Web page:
America’s Happiest (and Most Miserable) States

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1. South Dakota
> Residents who like what they do every day: 82.3% (the highest)
> Residents w/ a strong social relationship: 78.0% (4th highest)
> Residents in near perfect physical health: 61.5% (the highest)
> Poverty rate: 13.3% (24th highest)
> Violent crime rate: 418.4 per 100,000 (19th highest)

According to a Gallup survey assessing different self-reported gauges of well-being, South Dakota ranks as the happiest state. State residents report a particularly high sense of purpose. In the survey, 82.3% of respondents agreed they liked what they do every day, 62.7% believed they have reached most of their goals in the past year, and 75.1% said they get to use their strengths in their daily work — each the largest share of any state. South Dakota’s healthy job market may help some workers in the state find a job that best utilizes their talents. Just 3.3% of the workforce is unemployed, one of the lower unemployment rates in the country. State residents also rank highly in financial health and community pride.

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2. Vermont
> Residents who like what they do every day: 75.2% (21st highest)
> Residents w/ a strong social relationship: 79.3% (the highest)
> Residents in near perfect physical health: 61.3% (2nd highest)
> Poverty rate: 11.9% (19th lowest)
> Violent crime rate: 158.3 per 100,000 (2nd lowest)

Based on a national survey assessing the five components of well-being — sense of purpose, social relationships, financial security, relationship to community, and physical health — Vermont residents are in better physical health than any other state. Nearly 60% of Vermont adults do not exercise regularly, the sixth largest share of any state. Similarly, 62.4% of respondents report eating a healthy amount of fruits and vegetables weekly, the third largest share in the country. Just 19.2% of adults are obese, less than the nationwide adult obesity rate of 28.2% and the lowest of any state.

When surveyed about their their community, 86.5% of Vermont respondents always feel safe and secure. The state’s low violent crime rate likely contributes to the strong sense of safety among its residents. There were just 158 violent crimes per 100,000 residents in 2016, the second best of any state and less than half the national rate.

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3. Hawaii
> Residents who like what they do every day: 78.3% (4th highest)
> Residents w/ a strong social relationship: 72.8% (6th lowest)
> Residents in near perfect physical health: 55.4% (16th highest)
> Poverty rate: 9.3% (2nd lowest)
> Violent crime rate: 309.2 per 100,000 (21st lowest)

When surveyed about their sense of purpose, 78.3% of respondents in Hawaii agreed they like what they do every day, and 55.7% agreed that they reached most of their goals in the past year — each some of the largest such shares of any state. One factor likely contributing to residents finding such a strong sense of purpose in their daily lives may be the state’s strong job market. Just 2.4% of Hawaii’s labor force is unemployed, the lowest unemployment rate among states.

Hawaii residents also report a higher degree of social well-being than those of all but two other states. Of state resident surveyed, 78.9% report receiving positive energy from their friends and family on a daily basis, the largest share of any state. Additionally, 76.9% of adults in the state have someone in their life that encourages them to be healthy, also the largest share of any state.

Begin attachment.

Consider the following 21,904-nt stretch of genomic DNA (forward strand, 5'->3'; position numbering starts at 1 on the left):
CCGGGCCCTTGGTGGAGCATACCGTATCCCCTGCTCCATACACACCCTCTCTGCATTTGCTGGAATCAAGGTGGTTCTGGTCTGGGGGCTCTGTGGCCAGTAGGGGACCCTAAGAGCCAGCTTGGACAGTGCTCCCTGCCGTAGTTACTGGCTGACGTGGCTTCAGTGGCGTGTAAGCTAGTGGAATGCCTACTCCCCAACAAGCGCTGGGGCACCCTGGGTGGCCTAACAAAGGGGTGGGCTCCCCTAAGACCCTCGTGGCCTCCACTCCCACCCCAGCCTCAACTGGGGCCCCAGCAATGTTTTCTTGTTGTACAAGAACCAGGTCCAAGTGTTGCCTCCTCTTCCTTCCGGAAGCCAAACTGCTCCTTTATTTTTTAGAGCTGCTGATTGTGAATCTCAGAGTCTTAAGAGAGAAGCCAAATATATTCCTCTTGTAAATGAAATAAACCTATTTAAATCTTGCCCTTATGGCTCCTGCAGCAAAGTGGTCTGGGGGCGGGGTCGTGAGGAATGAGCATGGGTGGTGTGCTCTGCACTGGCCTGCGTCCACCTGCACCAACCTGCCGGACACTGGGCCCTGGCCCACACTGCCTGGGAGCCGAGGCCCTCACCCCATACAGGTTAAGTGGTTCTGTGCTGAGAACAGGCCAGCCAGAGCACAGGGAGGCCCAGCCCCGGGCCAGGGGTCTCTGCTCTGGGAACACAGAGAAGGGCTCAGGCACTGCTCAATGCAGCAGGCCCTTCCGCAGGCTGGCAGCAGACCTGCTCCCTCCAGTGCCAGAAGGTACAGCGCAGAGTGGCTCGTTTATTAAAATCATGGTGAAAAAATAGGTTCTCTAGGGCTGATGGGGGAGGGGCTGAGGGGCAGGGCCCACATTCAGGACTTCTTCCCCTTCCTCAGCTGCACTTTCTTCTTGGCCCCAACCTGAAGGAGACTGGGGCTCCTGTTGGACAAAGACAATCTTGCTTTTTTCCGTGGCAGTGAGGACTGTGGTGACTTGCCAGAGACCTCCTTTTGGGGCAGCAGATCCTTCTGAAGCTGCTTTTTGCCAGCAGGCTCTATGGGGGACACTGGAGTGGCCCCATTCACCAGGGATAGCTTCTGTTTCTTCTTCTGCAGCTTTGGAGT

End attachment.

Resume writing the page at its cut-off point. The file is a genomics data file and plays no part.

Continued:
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4. Minnesota
> Residents who like what they do every day: 77.9% (5th highest)
> Residents w/ a strong social relationship: 77.0% (7th highest)
> Residents in near perfect physical health: 54.7% (21st highest)
> Poverty rate: 9.9% (6th lowest)
> Violent crime rate: 242.6 per 100,000 (9th lowest)

Based on a national survey assessing the five components of well-being — sense of purpose, social relationships, financial security, relationship to community, and physical health — Minnesota residents have a stronger sense of financial security than residents of nearly any other state. Just 10.5% of respondents report not having enough money to buy food, the second lowest share after North Dakota. Also, 49.2% agree they have enough money to do everything they want — the second highest share of any state other than North Dakota. The area’s high median income is likely one factor contributing to the strong sense of financial security among Minnesota residents. The typical Minnesota household earns $65,599 a year, nearly $8,000 more than the national median household income. Just 9.9% of residents live in poverty, the sixth lowest poverty rate of any state.

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5. North Dakota
> Residents who like what they do every day: 81.6% (2nd highest)
> Residents w/ a strong social relationship: 78.1% (3rd highest)
> Residents in near perfect physical health: 57.7% (10th highest)
> Poverty rate: 10.7% (10th lowest)
> Violent crime rate: 251.1 per 100,000 (13th lowest)

When asked about their financial security, less than half of survey respondents in North Dakota said a lack of money prevented them from doing everything they want to do, and 43.9% reported they had not worried about money in the past week — each the smallest share of any state.

The state’s high incomes, low cost of living, and low unemployment likely contribute to the strong sense of financial security among residents. The typical state household earns $60,656 a year, or about $3,000 more than the U.S. median household income. Goods and services cost 7.7% less in North Dakota than they do nationwide on average. Just 3.2% of the state’s workforce is unemployed, less than the 4.9% national unemployment rate and the fifth lowest of any state.